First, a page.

Rolls-Royce runs up to new Phantom reveal with pieces of history
There have only been seven generations of Phantom since 1925. In that same time, there have been 16 US presidents.
Andrew KrokReviews Editor / Cars
Cars are Andrew's jam, as is strawberry. After spending years as a regular ol' car fanatic, he started working his way through the echelons of the automotive industry, starting out as social-media director of a small European-focused garage outside of Chicago. From there, he moved to the editorial side, penning several written features in Total 911 Magazine before becoming a full-time auto writer, first for a local Chicago outlet and then for CNET Cars.
The unveiling of a new Rolls-Royce Phantom is a special occasion -- after all, there's only been seven of them since 1925. And to celebrate the arrival of the eighth-generation Phantom, Rolls-Royce is bringing out the big guns.
From now until the Phantom VIII's debut in July, Rolls-Royce will show off some of the most famous iterations of each generation of Phantom, all of which will gather together in London to welcome their newest sibling.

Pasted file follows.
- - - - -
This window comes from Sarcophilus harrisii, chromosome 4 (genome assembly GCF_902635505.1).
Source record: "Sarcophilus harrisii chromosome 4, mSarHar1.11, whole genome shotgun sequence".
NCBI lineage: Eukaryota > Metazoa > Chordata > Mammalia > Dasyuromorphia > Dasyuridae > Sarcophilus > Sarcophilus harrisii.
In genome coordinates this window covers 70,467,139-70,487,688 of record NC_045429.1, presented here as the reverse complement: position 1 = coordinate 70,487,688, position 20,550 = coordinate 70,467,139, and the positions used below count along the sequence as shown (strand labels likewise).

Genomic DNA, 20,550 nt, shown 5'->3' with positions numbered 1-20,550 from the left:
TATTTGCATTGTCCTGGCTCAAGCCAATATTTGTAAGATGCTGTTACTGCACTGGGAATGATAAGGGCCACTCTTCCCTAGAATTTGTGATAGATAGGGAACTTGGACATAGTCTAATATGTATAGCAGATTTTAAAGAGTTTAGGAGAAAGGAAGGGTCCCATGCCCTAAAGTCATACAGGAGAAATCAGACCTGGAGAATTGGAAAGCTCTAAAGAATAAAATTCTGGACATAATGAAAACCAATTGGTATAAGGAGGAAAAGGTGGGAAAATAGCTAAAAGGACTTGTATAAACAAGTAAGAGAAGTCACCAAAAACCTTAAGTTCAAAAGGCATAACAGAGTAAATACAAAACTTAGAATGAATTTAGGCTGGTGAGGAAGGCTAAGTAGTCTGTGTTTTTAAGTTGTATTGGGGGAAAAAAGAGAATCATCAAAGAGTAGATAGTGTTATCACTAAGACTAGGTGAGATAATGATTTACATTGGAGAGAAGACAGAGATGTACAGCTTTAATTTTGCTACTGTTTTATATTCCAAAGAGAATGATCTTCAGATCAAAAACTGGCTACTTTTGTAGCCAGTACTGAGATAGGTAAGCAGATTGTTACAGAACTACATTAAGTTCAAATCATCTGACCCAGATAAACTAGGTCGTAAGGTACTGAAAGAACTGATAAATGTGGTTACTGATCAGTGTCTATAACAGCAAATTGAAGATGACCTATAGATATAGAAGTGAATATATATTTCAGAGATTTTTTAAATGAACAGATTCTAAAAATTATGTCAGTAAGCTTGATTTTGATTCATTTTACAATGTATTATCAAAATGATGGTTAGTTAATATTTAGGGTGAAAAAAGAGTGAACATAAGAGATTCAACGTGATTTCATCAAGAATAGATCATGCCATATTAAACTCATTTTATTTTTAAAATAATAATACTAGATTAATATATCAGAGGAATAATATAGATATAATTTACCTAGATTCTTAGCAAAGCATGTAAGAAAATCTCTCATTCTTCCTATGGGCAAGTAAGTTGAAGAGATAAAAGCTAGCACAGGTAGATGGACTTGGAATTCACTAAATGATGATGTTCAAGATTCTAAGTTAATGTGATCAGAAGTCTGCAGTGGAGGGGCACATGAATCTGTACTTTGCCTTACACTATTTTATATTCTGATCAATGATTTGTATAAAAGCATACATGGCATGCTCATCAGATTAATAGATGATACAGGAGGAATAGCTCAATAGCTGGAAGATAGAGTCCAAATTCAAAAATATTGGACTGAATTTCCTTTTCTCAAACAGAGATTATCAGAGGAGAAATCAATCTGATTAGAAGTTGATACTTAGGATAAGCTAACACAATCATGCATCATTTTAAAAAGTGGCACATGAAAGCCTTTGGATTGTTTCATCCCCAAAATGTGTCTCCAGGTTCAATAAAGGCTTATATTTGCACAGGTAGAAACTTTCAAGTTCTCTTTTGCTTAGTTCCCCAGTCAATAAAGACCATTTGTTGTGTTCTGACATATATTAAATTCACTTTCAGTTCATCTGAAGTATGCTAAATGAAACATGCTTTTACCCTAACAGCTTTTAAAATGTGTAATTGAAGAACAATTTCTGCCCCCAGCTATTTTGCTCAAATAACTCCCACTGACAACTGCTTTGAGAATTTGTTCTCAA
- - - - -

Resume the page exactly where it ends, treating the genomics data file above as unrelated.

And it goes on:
The first participant announced is the 1927 Fred Astaire Phantom I, which currently lives at the Petersen Museum in Los Angeles. As the name suggests, its previous owner was none other than Fred Astaire himself. Its body came from Hooper, a London-based coachbuilder, and New York's Inskip added some delightful interior woodwork in the 1930s.
Out back, there's a Louis Vuitton travel trunk large enough to fit all the dancing shoes required for a long journey. Inside, scalloped woodwork gives millennials a taste of pre-war luxury. The interior is bright, with light green cloth and leather everywhere. There's even a small speaking tube so Astaire can communicate with the driver all the way up front.
It's remarkable how good a condition the car is still in, and given its existence as Astaire's runabout, it's no wonder Rolls-Royce chose this car for its Phantom VIII reveal. While the bodies might have changed, there's no doubt that Rolls-Royce is just as committed to building some of the most opulent (and expensive) cars on the road as it was in the 1920s.
Over the next eight weeks, we'll get a look at each of these handpicked Phantoms. Expect cars from John Lennon, Agha Khan and others. Pinkies up, everyone -- it's going to be a very fancy summer.
Fred Astaire's 1927 Rolls-Royce Phantom helps usher in the latest Roller